With the ongoing war in Ukraine, the focus on urban warfare has returned to prominence in military reviews and analysis. Russian forces have engaged in urban battles in Kyiv, Mariupol, Kherson, and other Ukrainian cities.
Europe is again amidst a security crisis, the roots of which go far beyond the unsolved issues with post-Soviet Russia and NATO enlargement towards the East of Europe. The current invasion of Ukraine shows that two opposing international concepts are on the battleground. On the one side, there is a vision that officially supports the right of non-interference in a multipolar world whilst, in reality, abusing sovereign power, imposing it on other nations and dividing the world into areas of one-dominant country influence
The topic of radicalisation is strictly linked to terrorism since, usually, the former leads to the latter. However, they are not synonyms, and the processes behind each are very different and complex to analyse. The radicalisation topic dominated public opinion following the surge of terrorist attacks in Europe by ISIS militants starting in 2015. These events led national and local institutions to commission projects and programs to tackle radicalisation by raising awareness on the topic in civil society. This paper aims to investigate radicalisation in European militaries to create a European framework in which armed forces and civil society can join to fight radicalisation processes related to armies. To do so, this analysis will focus on radicalisation processes within the military and amongst individuals who have left the armed forces.
Following the Russian aggression against Ukraine in February 2022, Kyiv’s Government received unprecedented military support from NATO members. The military cooperation between Ukraine and the Atlantic Alliance goes back to the early nineties, and it underwent an intensification process after the Crimea in 2014. The Western support during the 2022 conflict took the form of economic assistance, weapons supply, and training of troops. Despite NATO’s military aid certainly played a role in Ukraine being able to resist Moscow’s aggression, problems on and off the battlefield raised concerns about the Alliance’s interoperability capacity, not only with respect to its partners but also between its Member States. Therefore, NATO Chiefs of Staff need to identify and address these issues to steer the conflict in Kyiv’s favour and to avoid the re-emergence of these issues in the future.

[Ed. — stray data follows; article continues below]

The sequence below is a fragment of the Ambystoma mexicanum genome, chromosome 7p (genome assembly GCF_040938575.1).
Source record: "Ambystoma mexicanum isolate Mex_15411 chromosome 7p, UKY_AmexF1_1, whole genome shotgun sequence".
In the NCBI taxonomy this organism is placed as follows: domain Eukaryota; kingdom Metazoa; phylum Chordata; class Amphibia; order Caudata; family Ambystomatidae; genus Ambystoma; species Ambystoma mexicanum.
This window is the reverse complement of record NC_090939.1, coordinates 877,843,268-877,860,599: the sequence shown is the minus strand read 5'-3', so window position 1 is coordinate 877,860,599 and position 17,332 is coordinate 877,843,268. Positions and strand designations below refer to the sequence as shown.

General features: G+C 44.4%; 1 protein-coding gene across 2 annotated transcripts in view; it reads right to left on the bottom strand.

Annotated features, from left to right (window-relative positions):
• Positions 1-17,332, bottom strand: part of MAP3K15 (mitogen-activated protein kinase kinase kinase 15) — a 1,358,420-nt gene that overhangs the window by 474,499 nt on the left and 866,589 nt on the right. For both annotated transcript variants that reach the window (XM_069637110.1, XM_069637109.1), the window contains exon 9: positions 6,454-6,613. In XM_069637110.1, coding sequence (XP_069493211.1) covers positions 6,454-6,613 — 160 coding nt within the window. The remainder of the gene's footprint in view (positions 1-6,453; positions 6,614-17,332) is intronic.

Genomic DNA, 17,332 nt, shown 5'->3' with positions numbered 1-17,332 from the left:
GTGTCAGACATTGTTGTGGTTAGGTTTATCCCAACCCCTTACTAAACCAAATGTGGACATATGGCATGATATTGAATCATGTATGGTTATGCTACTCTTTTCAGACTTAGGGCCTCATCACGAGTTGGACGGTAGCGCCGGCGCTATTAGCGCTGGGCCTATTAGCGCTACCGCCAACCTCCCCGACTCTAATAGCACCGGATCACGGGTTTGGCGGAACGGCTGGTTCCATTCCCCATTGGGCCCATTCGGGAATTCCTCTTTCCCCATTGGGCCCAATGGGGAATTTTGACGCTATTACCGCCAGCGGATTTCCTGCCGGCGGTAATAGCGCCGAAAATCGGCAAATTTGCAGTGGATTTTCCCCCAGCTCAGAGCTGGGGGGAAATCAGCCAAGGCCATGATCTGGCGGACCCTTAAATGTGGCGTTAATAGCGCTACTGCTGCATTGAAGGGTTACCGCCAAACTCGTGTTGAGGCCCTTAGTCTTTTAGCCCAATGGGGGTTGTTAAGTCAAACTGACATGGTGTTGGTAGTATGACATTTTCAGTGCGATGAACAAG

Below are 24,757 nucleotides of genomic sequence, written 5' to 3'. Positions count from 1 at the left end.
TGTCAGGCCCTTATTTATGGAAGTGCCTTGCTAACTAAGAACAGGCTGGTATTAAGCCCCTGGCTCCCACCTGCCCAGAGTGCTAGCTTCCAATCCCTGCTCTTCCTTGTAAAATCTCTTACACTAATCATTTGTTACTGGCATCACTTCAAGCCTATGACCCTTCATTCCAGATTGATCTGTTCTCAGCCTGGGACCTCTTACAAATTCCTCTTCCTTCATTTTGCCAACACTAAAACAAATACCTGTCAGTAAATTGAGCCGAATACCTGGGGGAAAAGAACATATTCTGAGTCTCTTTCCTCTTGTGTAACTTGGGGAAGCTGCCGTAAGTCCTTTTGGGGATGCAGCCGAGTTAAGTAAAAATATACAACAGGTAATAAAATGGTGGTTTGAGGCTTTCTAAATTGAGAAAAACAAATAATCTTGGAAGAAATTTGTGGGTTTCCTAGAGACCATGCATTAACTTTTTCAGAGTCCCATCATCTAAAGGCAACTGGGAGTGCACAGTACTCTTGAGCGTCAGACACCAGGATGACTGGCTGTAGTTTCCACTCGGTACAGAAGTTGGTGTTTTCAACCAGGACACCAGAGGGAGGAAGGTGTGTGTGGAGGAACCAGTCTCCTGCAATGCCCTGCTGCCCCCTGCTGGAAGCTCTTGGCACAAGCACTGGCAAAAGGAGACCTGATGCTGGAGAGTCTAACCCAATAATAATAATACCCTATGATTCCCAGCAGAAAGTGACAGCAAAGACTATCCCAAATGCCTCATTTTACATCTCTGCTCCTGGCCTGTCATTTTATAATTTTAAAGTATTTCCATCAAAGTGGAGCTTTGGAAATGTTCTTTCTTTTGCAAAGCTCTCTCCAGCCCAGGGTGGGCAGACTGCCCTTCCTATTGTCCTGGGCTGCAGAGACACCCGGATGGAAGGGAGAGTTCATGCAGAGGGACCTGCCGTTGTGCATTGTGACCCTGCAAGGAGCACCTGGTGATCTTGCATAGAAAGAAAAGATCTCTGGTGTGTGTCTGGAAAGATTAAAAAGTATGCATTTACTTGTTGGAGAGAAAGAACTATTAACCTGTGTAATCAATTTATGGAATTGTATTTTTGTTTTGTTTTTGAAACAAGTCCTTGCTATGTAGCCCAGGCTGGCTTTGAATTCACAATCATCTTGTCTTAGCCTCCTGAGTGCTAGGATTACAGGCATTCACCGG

The European Union aims to strengthen its security and defence capabilities in an increasingly contested strategic environment. Recent initiatives have pursued deeper military cooperation and integration among the European member States, but also the development of the EU’s platforms and programmes - including in the area of Command and Control (C2). Whereas CSDP missions and operations tended to rely on ad hoc, temporary C2 solutions chosen from an array of designated Command Options, in recent years the EU has taken steps towards their centralisation by creating the Military Planning and Conduct Capability (MPCC). Today, the MPCC exercises C2 over all non-executive CSDP missions and may also exercise C2 over one executive CSDP mission, albeit limited to the Battlegroup size. Although they allow for greater flexibility to adapt to every specific crisis, the EU’s current C2 architecture suffers from inefficiencies that may hinder its crisis response capabilities in its new strategic environment. This paper contends that creating a standing, permanent C2 structure for all CSDP missions and operations would allow the EU to better achieve its strategic goals.